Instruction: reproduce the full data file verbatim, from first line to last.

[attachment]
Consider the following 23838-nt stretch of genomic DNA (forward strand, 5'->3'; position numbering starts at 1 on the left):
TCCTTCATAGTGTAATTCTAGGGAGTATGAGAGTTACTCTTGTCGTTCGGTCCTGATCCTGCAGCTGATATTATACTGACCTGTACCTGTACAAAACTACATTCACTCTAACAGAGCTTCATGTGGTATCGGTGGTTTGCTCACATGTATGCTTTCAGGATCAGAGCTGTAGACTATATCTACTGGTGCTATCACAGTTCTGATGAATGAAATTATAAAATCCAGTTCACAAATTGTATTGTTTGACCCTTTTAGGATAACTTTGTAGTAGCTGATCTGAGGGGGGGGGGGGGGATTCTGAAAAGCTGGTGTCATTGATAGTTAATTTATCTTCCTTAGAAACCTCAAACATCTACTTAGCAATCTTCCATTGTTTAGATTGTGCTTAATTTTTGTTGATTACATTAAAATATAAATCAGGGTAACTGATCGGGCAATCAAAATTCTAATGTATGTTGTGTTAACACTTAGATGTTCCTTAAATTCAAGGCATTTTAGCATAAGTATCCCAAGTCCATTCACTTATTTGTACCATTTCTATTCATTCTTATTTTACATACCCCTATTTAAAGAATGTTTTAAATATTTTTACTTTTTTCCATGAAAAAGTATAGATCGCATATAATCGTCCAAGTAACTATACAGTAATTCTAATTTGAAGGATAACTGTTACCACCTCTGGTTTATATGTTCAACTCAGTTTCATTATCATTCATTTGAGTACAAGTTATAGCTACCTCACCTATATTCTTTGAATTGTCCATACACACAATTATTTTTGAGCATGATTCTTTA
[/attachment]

Consider the following 23838-nt stretch of genomic DNA (forward strand, 5'->3'; position numbering starts at 1 on the left):
TCCTTCATAGTGTAATTCTAGGGAGTATGAGAGTTACTCTTGTCGTTCGGTCCTGATCCTGCAGCTGATATTATACTGACCTGTACCTGTACAAAACTACATTCACTCTAACAGAGCTTCATGTGGTATCGGTGGTTTGCTCACATGTATGCTTTCAGGATCAGAGCTGTAGACTATATCTACTGGTGCTATCACAGTTCTGATGAATGAAATTATAAAATCCAGTTCACAAATTGTATTGTTTGACCCTTTTAGGATAACTTTGTAGTAGCTGATCTGAGGGGGGGGGGGGGGATTCTGAAAAGCTGGTGTCATTGATAGTTAATTTATCTTCCTTAGAAACCTCAAACATCTACTTAGCAATCTTCCATTGTTTAGATTGTGCTTAATTTTTGTTGATTACATTAAAATATAAATCAGGGTAACTGATCGGGCAATCAAAATTCTAATGTATGTTGTGTTAACACTTAGATGTTCCTTAAATTCAAGGCATTTTAGCATAAGTATCCCAAGTCCATTCACTTATTTGTACCATTTCTATTCATTCTTATTTTACATACCCCTATTTAAAGAATGTTTTAAATATTTTTACTTTTTTCCATGAAAAAGTATAGATCGCATATAATCGTCCAAGTAACTATACAGTAATTCTAATTTGAAGGATAACTGTTACCACCTCTGGTTTATATGTTCAACTCAGTTTCATTATCATTCATTTGAGTACAAGTTATAGCTACCTCACCTATATTCTTTGAATTGTCCATACACACAATTATTTTTGAGCATGATTCTTTA